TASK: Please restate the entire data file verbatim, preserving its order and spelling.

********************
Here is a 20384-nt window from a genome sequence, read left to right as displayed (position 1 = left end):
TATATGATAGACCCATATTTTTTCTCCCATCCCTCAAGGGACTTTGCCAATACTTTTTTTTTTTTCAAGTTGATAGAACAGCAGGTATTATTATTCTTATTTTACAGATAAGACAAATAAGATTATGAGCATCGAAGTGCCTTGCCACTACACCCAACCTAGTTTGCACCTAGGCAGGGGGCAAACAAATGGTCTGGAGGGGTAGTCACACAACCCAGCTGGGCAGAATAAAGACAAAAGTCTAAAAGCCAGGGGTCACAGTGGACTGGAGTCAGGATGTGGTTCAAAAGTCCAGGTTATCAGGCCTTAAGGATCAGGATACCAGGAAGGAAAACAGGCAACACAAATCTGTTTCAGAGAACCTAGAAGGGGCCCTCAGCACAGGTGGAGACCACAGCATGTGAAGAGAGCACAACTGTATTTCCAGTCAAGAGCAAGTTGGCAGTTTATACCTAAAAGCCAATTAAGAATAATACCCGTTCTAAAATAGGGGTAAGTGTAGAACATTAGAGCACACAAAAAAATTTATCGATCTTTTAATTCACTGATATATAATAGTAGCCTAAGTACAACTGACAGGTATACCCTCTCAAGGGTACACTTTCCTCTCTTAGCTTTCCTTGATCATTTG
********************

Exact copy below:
Here is a 20384-nt window from a genome sequence, read left to right as displayed (position 1 = left end):
TATATGATAGACCCATATTTTTTCTCCCATCCCTCAAGGGACTTTGCCAATACTTTTTTTTTTTTCAAGTTGATAGAACAGCAGGTATTATTATTCTTATTTTACAGATAAGACAAATAAGATTATGAGCATCGAAGTGCCTTGCCACTACACCCAACCTAGTTTGCACCTAGGCAGGGGGCAAACAAATGGTCTGGAGGGGTAGTCACACAACCCAGCTGGGCAGAATAAAGACAAAAGTCTAAAAGCCAGGGGTCACAGTGGACTGGAGTCAGGATGTGGTTCAAAAGTCCAGGTTATCAGGCCTTAAGGATCAGGATACCAGGAAGGAAAACAGGCAACACAAATCTGTTTCAGAGAACCTAGAAGGGGCCCTCAGCACAGGTGGAGACCACAGCATGTGAAGAGAGCACAACTGTATTTCCAGTCAAGAGCAAGTTGGCAGTTTATACCTAAAAGCCAATTAAGAATAATACCCGTTCTAAAATAGGGGTAAGTGTAGAACATTAGAGCACACAAAAAAATTTATCGATCTTTTAATTCACTGATATATAATAGTAGCCTAAGTACAACTGACAGGTATACCCTCTCAAGGGTACACTTTCCTCTCTTAGCTTTCCTTGATCATTTG